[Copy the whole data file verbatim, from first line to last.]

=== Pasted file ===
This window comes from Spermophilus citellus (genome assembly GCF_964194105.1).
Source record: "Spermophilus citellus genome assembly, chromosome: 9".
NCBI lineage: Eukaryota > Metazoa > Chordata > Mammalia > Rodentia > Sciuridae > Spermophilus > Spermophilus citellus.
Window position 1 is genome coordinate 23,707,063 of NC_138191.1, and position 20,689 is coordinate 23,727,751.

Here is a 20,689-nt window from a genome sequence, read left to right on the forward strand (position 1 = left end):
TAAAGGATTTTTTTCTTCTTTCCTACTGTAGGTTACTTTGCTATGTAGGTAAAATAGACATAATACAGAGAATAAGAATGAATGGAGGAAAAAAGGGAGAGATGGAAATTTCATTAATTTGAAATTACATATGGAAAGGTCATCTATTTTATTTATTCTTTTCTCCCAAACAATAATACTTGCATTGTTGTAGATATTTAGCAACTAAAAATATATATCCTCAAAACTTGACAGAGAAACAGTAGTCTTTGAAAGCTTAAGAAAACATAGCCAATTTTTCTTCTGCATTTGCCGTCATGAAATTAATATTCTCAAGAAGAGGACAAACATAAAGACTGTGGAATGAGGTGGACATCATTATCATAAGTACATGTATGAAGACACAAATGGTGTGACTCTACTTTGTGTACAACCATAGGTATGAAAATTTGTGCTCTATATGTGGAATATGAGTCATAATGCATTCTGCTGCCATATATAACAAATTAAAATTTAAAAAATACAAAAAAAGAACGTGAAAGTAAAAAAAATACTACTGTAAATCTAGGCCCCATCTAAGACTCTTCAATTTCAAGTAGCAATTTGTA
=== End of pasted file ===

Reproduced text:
This window comes from Spermophilus citellus (genome assembly GCF_964194105.1).
Source record: "Spermophilus citellus genome assembly, chromosome: 9".
NCBI lineage: Eukaryota > Metazoa > Chordata > Mammalia > Rodentia > Sciuridae > Spermophilus > Spermophilus citellus.
Window position 1 is genome coordinate 23,707,063 of NC_138191.1, and position 20,689 is coordinate 23,727,751.

Here is a 20,689-nt window from a genome sequence, read left to right on the forward strand (position 1 = left end):
TAAAGGATTTTTTTCTTCTTTCCTACTGTAGGTTACTTTGCTATGTAGGTAAAATAGACATAATACAGAGAATAAGAATGAATGGAGGAAAAAAGGGAGAGATGGAAATTTCATTAATTTGAAATTACATATGGAAAGGTCATCTATTTTATTTATTCTTTTCTCCCAAACAATAATACTTGCATTGTTGTAGATATTTAGCAACTAAAAATATATATCCTCAAAACTTGACAGAGAAACAGTAGTCTTTGAAAGCTTAAGAAAACATAGCCAATTTTTCTTCTGCATTTGCCGTCATGAAATTAATATTCTCAAGAAGAGGACAAACATAAAGACTGTGGAATGAGGTGGACATCATTATCATAAGTACATGTATGAAGACACAAATGGTGTGACTCTACTTTGTGTACAACCATAGGTATGAAAATTTGTGCTCTATATGTGGAATATGAGTCATAATGCATTCTGCTGCCATATATAACAAATTAAAATTTAAAAAATACAAAAAAAGAACGTGAAAGTAAAAAAAATACTACTGTAAATCTAGGCCCCATCTAAGACTCTTCAATTTCAAGTAGCAATTTGTA